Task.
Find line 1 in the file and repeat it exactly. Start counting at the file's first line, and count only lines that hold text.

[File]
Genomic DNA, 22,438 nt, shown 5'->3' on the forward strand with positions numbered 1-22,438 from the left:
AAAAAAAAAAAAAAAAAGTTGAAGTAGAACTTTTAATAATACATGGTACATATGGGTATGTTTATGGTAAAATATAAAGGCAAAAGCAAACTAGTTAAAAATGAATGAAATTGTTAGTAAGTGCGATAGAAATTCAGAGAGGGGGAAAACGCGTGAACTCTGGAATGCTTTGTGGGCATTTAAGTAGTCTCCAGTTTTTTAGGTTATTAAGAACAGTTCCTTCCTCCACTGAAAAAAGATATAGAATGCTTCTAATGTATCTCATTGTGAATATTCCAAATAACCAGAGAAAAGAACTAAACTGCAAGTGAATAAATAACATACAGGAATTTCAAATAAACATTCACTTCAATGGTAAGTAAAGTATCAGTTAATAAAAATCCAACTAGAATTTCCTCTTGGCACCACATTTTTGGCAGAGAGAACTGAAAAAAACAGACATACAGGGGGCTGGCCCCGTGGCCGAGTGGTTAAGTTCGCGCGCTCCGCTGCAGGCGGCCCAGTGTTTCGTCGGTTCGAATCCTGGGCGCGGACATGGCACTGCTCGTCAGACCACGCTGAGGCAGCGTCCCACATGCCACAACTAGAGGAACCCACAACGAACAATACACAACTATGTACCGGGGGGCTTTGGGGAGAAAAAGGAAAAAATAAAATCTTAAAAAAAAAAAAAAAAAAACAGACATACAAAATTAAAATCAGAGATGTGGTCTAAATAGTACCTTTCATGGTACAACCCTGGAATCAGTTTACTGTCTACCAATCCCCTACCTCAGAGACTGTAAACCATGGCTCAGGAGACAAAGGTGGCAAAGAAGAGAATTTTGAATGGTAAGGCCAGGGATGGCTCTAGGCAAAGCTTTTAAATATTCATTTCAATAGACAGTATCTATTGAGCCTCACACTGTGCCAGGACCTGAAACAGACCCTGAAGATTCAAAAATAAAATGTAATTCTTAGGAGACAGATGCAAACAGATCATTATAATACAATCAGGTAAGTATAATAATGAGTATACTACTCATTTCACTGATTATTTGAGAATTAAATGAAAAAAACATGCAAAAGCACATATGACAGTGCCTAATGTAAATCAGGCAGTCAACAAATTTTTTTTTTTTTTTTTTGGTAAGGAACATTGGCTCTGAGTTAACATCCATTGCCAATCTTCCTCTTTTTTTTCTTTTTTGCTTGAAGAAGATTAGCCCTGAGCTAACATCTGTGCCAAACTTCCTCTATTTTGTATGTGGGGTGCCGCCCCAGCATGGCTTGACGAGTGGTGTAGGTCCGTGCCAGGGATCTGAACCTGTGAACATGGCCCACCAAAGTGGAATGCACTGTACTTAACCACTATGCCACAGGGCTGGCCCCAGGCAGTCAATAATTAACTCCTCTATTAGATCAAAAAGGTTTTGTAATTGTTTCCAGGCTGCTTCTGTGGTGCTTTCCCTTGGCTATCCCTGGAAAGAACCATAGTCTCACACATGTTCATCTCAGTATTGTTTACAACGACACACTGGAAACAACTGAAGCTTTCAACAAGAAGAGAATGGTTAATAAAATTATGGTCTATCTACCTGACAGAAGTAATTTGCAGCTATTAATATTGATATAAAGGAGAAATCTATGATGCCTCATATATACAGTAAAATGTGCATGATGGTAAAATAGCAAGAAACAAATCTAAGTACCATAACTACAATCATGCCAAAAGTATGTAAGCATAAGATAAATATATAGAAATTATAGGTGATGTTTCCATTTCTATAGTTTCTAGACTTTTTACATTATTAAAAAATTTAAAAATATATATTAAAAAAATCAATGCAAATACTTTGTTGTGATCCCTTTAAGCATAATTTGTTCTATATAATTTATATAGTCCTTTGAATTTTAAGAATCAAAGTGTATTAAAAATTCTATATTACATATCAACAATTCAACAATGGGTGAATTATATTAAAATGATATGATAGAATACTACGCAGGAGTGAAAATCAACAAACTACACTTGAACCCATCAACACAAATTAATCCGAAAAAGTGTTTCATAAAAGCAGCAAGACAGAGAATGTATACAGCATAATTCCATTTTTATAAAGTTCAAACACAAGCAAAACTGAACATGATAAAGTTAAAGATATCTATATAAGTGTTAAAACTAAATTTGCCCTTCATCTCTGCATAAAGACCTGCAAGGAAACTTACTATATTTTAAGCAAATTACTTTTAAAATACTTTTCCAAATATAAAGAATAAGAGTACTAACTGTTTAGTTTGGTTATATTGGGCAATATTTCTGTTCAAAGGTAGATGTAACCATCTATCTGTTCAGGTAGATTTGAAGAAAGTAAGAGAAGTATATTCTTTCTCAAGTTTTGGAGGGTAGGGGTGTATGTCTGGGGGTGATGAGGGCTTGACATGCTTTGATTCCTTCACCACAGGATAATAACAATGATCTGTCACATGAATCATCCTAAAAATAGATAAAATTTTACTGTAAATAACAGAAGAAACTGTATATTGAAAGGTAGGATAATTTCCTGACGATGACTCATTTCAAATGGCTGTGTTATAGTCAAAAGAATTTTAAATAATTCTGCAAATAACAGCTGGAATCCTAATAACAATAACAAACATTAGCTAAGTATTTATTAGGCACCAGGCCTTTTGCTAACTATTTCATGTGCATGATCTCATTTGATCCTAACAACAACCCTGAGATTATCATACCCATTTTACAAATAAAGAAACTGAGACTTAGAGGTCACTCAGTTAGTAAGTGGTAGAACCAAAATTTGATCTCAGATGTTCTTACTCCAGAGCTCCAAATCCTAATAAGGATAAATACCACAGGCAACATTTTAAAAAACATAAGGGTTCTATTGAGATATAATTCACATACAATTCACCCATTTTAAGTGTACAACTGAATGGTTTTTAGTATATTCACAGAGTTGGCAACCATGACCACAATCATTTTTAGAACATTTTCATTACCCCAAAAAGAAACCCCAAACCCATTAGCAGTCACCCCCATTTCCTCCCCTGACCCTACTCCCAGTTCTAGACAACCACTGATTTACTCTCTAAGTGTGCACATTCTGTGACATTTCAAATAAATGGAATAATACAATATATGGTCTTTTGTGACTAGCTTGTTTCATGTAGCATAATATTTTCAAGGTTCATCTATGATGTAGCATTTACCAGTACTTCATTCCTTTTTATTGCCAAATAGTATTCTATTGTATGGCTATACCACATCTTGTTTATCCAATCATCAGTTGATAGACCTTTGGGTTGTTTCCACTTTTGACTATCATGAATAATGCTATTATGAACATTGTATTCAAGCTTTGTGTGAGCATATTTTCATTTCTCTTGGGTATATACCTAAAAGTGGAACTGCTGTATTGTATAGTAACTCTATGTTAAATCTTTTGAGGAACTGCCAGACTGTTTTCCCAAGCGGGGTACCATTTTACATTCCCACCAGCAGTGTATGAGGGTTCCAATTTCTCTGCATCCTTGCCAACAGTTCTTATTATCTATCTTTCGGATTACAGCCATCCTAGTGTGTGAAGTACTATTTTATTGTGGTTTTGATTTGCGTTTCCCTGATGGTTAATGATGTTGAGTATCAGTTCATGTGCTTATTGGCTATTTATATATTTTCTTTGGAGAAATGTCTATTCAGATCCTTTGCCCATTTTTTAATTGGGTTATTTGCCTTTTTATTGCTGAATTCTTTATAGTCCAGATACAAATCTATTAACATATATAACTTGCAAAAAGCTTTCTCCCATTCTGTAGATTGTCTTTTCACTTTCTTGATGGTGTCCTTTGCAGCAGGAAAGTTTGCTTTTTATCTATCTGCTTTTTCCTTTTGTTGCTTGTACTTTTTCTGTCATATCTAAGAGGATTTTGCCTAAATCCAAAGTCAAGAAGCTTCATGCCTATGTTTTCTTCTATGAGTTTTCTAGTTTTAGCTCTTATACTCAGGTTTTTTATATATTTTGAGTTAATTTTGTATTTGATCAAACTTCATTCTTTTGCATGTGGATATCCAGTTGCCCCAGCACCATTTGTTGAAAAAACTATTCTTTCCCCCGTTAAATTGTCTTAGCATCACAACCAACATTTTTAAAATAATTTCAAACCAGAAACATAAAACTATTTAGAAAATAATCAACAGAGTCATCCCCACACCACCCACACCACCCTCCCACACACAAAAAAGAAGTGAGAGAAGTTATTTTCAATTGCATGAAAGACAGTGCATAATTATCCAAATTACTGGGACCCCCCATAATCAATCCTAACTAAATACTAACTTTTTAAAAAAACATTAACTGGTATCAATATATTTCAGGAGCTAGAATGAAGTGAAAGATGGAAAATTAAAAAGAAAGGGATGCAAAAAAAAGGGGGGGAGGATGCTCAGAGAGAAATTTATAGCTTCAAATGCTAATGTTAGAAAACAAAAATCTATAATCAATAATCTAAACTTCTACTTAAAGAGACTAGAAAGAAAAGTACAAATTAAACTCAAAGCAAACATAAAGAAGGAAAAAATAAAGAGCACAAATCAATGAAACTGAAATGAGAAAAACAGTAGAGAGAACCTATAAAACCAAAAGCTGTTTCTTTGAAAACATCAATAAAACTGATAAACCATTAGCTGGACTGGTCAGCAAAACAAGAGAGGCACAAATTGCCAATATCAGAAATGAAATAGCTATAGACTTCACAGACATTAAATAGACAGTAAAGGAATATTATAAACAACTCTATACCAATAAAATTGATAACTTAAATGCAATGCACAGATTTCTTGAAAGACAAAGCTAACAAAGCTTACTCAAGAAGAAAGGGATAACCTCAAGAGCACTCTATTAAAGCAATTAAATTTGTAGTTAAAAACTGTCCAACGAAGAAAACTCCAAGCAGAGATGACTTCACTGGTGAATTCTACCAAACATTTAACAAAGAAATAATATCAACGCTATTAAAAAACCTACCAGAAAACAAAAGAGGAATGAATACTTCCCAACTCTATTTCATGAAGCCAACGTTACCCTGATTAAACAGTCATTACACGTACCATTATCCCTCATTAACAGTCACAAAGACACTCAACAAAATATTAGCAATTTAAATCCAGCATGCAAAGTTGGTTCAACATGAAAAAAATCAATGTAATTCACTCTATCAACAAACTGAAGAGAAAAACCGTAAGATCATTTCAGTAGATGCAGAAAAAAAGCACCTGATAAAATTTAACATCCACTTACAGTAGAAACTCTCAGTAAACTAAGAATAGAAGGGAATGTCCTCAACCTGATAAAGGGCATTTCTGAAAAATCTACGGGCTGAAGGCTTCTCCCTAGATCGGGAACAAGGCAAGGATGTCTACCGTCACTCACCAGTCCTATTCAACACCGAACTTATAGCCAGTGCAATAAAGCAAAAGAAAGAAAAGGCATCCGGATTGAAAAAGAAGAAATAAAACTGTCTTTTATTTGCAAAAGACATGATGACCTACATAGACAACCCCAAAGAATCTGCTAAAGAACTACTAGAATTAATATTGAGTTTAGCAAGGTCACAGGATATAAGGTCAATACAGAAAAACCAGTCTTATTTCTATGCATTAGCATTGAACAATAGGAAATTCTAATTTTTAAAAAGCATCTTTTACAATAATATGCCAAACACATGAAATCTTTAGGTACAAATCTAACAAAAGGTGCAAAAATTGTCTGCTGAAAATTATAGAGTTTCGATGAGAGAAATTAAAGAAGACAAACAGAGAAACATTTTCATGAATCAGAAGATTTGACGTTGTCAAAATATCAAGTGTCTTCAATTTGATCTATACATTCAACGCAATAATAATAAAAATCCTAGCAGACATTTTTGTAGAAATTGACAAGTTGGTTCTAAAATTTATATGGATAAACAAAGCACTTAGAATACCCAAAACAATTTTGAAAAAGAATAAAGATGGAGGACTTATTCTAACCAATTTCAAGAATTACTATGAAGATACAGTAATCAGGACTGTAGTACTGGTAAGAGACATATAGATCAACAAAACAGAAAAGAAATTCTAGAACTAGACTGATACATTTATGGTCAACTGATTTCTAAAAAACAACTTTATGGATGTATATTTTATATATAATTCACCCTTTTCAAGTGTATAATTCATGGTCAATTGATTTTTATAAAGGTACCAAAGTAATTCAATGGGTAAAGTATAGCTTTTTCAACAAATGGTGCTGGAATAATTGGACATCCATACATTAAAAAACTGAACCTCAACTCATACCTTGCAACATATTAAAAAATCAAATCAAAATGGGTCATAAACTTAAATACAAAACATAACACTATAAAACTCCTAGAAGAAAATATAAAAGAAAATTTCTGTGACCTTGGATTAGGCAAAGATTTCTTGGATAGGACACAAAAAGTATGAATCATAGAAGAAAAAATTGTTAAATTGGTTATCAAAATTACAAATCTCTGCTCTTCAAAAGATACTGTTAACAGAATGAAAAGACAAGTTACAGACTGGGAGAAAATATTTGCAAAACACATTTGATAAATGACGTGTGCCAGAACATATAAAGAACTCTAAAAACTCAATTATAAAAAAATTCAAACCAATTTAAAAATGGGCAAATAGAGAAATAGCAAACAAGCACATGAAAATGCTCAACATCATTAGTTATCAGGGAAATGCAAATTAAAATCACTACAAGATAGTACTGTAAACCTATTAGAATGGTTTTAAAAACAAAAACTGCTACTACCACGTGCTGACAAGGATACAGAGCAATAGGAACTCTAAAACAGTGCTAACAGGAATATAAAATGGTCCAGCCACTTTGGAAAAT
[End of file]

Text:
Genomic DNA, 22,438 nt, shown 5'->3' on the forward strand with positions numbered 1-22,438 from the left: